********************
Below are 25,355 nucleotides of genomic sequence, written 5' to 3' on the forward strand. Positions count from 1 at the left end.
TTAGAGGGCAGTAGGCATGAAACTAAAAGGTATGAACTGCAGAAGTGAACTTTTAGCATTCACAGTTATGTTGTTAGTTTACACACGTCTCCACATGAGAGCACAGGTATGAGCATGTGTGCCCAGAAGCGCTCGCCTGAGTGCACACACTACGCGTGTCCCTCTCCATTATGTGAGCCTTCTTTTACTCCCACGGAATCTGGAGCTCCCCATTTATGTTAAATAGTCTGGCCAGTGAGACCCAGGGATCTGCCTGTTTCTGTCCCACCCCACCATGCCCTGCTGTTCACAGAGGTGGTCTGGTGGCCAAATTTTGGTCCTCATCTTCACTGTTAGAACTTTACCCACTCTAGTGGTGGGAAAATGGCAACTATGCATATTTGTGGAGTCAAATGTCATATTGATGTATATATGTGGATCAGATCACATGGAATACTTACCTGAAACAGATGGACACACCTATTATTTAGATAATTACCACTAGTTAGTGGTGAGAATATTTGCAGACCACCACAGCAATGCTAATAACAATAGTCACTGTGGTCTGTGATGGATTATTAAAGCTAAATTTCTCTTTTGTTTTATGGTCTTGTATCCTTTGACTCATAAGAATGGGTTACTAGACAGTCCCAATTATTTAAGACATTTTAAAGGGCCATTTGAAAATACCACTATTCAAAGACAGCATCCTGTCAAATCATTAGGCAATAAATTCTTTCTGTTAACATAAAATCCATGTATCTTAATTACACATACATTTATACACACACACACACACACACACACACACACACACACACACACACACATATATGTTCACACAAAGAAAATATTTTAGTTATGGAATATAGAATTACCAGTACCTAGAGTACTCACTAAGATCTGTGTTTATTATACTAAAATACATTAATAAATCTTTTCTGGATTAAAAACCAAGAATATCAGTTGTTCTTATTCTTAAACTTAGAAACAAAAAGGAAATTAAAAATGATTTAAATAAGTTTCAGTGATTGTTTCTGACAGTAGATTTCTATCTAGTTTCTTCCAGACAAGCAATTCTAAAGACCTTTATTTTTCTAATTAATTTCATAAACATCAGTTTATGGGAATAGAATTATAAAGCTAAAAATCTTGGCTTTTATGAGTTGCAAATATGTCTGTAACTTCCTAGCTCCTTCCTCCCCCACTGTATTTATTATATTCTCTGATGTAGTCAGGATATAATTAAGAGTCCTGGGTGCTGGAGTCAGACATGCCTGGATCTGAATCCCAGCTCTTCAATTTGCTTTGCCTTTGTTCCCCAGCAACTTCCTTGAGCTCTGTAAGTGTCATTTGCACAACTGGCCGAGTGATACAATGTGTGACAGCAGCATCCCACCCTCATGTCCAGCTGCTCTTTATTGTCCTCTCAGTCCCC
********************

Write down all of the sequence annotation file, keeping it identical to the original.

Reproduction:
Below are 25,355 nucleotides of genomic sequence, written 5' to 3' on the forward strand. Positions count from 1 at the left end.
TTAGAGGGCAGTAGGCATGAAACTAAAAGGTATGAACTGCAGAAGTGAACTTTTAGCATTCACAGTTATGTTGTTAGTTTACACACGTCTCCACATGAGAGCACAGGTATGAGCATGTGTGCCCAGAAGCGCTCGCCTGAGTGCACACACTACGCGTGTCCCTCTCCATTATGTGAGCCTTCTTTTACTCCCACGGAATCTGGAGCTCCCCATTTATGTTAAATAGTCTGGCCAGTGAGACCCAGGGATCTGCCTGTTTCTGTCCCACCCCACCATGCCCTGCTGTTCACAGAGGTGGTCTGGTGGCCAAATTTTGGTCCTCATCTTCACTGTTAGAACTTTACCCACTCTAGTGGTGGGAAAATGGCAACTATGCATATTTGTGGAGTCAAATGTCATATTGATGTATATATGTGGATCAGATCACATGGAATACTTACCTGAAACAGATGGACACACCTATTATTTAGATAATTACCACTAGTTAGTGGTGAGAATATTTGCAGACCACCACAGCAATGCTAATAACAATAGTCACTGTGGTCTGTGATGGATTATTAAAGCTAAATTTCTCTTTTGTTTTATGGTCTTGTATCCTTTGACTCATAAGAATGGGTTACTAGACAGTCCCAATTATTTAAGACATTTTAAAGGGCCATTTGAAAATACCACTATTCAAAGACAGCATCCTGTCAAATCATTAGGCAATAAATTCTTTCTGTTAACATAAAATCCATGTATCTTAATTACACATACATTTATACACACACACACACACACACACACACACACACACACACACACACACATATATGTTCACACAAAGAAAATATTTTAGTTATGGAATATAGAATTACCAGTACCTAGAGTACTCACTAAGATCTGTGTTTATTATACTAAAATACATTAATAAATCTTTTCTGGATTAAAAACCAAGAATATCAGTTGTTCTTATTCTTAAACTTAGAAACAAAAAGGAAATTAAAAATGATTTAAATAAGTTTCAGTGATTGTTTCTGACAGTAGATTTCTATCTAGTTTCTTCCAGACAAGCAATTCTAAAGACCTTTATTTTTCTAATTAATTTCATAAACATCAGTTTATGGGAATAGAATTATAAAGCTAAAAATCTTGGCTTTTATGAGTTGCAAATATGTCTGTAACTTCCTAGCTCCTTCCTCCCCCACTGTATTTATTATATTCTCTGATGTAGTCAGGATATAATTAAGAGTCCTGGGTGCTGGAGTCAGACATGCCTGGATCTGAATCCCAGCTCTTCAATTTGCTTTGCCTTTGTTCCCCAGCAACTTCCTTGAGCTCTGTAAGTGTCATTTGCACAACTGGCCGAGTGATACAATGTGTGACAGCAGCATCCCACCCTCATGTCCAGCTGCTCTTTATTGTCCTCTCAGTCCCC